Now NBG proves that for all classes $S$ and $S'$, by class comprehension using $S$ and $S'$ are parameters, we have a class $X = \{\varphi\in \mathcal{F}\mid (\forall v\, (\varphi,v)\in S\leftrightarrow (\varphi,v)\in S')\}$. Note that the comprehension condition only quantifies over sets, not classes, since a function from variables to sets is a set. Of course, $X$ is a set, since it's a subset of $\mathcal{F}$.

Finally, NBG proves that for all classes $S$ and $S'$, if $S$ and $S'$ are satisfaction classes, then $X$ satisfies the induction criterion, so $X = \mathcal{F}$. That is, $\forall \varphi\in \mathcal{F} \forall v ((\varphi,v)\in S\leftrightarrow (\varphi,v)\in S'))$, i.e. $S = S'$.

You write:

One thing to note is that for any statement $\varphi$, we have that $(\varphi,\emptyset)\in S \iff (\varphi,\emptyset)\in S'$. We can prove that there is a proof of this by using induction on formula length in the meta-theory.

For one thing, I'm not sure what induction you have in mind that will only apply to sentences with no free variables. If $\varphi$ is $\exists x\, \psi$, then in order to use the definition of $(\exists x\, \psi,\emptyset)\in S$, you're going to have to think about elements $(\psi,v)\in S$ where $v$ is nonempty!

But more importantly, there's absolutely no reason to do induction in the meta-theory here. The set of first-order formulas has an inductive structure, and NBG proves that the induction principle over the set of formulas is valid. The fact that there are models of NBG containing formulas of non-standard length is irrelevant, just like the fact that there are non-standard models of PA doesn't stop us from doing proofs by induction in PA. I think this is the crux of the confusion in your question.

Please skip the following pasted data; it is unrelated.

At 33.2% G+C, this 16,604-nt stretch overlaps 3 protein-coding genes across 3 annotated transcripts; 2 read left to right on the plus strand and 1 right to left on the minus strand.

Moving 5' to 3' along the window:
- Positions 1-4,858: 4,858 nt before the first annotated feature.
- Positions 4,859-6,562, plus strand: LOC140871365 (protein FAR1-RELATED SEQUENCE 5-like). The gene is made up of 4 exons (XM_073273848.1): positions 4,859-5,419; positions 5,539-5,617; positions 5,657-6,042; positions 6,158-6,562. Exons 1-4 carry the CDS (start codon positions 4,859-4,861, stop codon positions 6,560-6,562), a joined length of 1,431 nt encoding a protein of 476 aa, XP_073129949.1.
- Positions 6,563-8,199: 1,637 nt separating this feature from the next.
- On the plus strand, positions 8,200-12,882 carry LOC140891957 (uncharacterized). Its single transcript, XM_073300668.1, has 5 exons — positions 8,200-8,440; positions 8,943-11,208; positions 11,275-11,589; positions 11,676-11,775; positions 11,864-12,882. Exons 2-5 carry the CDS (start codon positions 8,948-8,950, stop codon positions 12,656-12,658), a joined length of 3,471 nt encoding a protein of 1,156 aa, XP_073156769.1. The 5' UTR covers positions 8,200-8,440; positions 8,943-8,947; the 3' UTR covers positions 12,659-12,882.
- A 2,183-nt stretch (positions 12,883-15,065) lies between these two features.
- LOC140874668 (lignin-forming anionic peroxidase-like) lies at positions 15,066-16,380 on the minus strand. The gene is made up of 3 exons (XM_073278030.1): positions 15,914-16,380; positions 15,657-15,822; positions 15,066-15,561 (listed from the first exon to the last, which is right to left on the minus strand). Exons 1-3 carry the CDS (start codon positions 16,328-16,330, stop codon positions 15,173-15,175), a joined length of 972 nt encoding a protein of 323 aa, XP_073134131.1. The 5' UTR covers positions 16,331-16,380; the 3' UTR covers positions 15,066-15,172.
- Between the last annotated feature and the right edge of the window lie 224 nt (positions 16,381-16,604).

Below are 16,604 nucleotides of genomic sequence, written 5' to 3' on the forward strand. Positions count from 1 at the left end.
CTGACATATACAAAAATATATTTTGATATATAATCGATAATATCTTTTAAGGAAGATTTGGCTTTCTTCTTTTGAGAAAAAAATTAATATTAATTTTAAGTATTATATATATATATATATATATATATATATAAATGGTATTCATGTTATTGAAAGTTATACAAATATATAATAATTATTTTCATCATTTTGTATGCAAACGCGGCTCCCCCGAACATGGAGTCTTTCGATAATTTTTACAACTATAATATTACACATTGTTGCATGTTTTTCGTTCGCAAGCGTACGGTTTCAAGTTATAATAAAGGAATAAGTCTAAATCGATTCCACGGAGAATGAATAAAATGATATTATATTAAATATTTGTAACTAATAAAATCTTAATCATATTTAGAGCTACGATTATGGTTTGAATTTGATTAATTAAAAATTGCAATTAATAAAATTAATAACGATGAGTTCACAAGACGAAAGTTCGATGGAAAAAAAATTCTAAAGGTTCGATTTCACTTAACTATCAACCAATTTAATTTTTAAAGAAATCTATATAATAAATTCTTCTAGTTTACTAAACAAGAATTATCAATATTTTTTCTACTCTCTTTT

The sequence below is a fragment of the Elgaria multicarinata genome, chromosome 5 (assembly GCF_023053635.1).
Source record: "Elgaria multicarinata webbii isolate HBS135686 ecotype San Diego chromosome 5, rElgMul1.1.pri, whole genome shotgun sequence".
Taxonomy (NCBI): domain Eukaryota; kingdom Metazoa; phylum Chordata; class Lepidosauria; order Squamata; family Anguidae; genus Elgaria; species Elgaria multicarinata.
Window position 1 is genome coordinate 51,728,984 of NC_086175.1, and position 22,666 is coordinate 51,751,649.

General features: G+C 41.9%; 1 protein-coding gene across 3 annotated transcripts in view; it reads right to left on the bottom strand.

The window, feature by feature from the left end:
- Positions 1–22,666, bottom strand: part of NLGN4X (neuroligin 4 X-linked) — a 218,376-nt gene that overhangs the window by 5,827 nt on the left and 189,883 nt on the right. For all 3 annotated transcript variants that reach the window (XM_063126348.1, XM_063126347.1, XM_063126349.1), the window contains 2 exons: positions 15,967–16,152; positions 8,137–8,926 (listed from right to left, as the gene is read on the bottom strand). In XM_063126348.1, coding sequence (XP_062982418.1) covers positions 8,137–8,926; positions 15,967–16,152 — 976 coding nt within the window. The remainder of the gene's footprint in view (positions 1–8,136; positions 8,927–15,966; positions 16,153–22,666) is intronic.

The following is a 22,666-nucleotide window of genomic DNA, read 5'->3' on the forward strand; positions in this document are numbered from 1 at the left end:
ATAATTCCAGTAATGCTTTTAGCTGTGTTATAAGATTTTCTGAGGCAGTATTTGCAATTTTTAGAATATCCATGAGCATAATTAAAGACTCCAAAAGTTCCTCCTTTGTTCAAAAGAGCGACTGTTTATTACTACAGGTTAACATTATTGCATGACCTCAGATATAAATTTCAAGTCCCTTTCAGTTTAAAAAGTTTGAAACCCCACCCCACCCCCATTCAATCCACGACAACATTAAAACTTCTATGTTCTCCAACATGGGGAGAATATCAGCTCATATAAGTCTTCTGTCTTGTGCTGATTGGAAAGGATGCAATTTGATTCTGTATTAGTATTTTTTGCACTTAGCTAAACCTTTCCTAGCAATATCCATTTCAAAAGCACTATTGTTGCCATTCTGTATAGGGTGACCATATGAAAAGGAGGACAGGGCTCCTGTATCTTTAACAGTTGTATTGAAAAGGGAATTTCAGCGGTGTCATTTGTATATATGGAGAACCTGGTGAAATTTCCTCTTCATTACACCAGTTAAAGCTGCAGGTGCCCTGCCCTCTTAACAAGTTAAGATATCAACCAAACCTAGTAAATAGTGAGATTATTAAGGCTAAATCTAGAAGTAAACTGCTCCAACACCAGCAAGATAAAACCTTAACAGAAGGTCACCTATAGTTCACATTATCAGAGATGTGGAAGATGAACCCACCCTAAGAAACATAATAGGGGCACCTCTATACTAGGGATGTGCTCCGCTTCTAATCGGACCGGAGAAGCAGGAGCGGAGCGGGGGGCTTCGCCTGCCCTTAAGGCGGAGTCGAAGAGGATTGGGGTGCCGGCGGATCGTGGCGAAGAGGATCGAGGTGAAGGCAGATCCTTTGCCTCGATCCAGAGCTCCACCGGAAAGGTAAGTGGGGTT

Edit: One more comment. You could imagine that in some model of NBG with formulas of nonstandard length, there are two satisfaction classes $S$ and $S'$ which agree on all the formulas of standard length, but start disagreeing afterward. What the proof above shows is that in this situation, we could use $S$ and $S'$ to find a subset of $\mathcal{F}$ with no minimal element. And since NBG proves that $\mathcal{F}$ is well-founded, such a set cannot exist in any model of NBG (even in a model in which we can see externally that $\mathcal{F}$ is not well-founded).